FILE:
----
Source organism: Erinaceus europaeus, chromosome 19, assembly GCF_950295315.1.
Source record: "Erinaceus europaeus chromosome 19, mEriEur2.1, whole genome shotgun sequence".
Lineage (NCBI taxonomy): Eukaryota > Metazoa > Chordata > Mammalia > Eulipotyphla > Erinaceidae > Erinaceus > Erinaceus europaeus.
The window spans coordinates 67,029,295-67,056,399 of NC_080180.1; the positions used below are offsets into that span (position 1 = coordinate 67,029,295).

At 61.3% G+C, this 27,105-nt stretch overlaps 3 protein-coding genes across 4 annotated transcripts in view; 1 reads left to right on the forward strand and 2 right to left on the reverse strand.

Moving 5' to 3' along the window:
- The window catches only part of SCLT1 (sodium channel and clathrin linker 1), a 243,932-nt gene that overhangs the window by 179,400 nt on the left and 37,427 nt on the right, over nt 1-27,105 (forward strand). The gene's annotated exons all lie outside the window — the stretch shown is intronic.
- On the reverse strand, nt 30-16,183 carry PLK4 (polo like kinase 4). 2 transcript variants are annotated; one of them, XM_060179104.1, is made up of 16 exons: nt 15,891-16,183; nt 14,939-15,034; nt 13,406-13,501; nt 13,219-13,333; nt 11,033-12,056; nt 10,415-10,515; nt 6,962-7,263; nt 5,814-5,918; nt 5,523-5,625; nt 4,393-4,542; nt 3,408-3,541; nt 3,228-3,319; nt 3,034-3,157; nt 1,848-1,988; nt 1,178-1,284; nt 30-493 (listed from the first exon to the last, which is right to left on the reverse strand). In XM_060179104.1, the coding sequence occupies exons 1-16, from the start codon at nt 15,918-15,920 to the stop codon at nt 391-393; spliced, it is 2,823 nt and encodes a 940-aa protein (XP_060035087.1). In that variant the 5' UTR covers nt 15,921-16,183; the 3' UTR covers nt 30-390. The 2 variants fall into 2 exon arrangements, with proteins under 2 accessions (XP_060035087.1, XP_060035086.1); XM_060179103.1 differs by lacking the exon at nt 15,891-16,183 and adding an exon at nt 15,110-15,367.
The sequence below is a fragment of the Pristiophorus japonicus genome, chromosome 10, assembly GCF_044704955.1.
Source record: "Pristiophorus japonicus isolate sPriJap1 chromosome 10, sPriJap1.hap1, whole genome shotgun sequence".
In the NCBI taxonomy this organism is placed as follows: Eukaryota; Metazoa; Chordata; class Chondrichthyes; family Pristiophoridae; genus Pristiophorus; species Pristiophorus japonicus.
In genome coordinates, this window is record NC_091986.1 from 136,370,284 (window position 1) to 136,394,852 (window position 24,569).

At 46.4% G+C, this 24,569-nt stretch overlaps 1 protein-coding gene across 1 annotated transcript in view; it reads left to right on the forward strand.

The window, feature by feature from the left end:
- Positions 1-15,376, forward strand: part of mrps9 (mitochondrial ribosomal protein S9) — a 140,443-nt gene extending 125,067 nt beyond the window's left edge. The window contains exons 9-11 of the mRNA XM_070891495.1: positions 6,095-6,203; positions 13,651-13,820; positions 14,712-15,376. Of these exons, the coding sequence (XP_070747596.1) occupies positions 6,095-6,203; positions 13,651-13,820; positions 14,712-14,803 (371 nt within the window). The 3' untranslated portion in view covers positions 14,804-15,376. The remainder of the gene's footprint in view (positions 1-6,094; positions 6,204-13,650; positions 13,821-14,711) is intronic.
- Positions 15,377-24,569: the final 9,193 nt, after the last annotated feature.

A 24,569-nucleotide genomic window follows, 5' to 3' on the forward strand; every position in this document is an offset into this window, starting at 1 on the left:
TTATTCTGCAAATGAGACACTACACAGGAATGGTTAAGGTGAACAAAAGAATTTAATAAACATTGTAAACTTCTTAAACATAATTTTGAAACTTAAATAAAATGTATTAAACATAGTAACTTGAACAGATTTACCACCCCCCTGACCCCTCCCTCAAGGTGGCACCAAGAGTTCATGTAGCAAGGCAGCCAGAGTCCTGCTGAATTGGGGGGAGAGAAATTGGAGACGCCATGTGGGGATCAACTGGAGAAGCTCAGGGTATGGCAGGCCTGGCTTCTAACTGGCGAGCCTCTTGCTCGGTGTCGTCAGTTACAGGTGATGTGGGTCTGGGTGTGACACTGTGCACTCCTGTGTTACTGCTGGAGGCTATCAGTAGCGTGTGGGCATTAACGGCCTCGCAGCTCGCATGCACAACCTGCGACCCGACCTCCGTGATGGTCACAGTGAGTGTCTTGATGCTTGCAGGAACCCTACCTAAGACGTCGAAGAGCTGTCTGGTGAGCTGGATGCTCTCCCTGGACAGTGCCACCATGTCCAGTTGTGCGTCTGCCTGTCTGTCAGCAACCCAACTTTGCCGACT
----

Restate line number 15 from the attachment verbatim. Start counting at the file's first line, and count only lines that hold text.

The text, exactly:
- Positions 1-15,376, forward strand: part of mrps9 (mitochondrial ribosomal protein S9) — a 140,443-nt gene extending 125,067 nt beyond the window's left edge. The window contains exons 9-11 of the mRNA XM_070891495.1: positions 6,095-6,203; positions 13,651-13,820; positions 14,712-15,376. Of these exons, the coding sequence (XP_070747596.1) occupies positions 6,095-6,203; positions 13,651-13,820; positions 14,712-14,803 (371 nt within the window). The 3' untranslated portion in view covers positions 14,804-15,376. The remainder of the gene's footprint in view (positions 1-6,094; positions 6,204-13,650; positions 13,821-14,711) is intronic.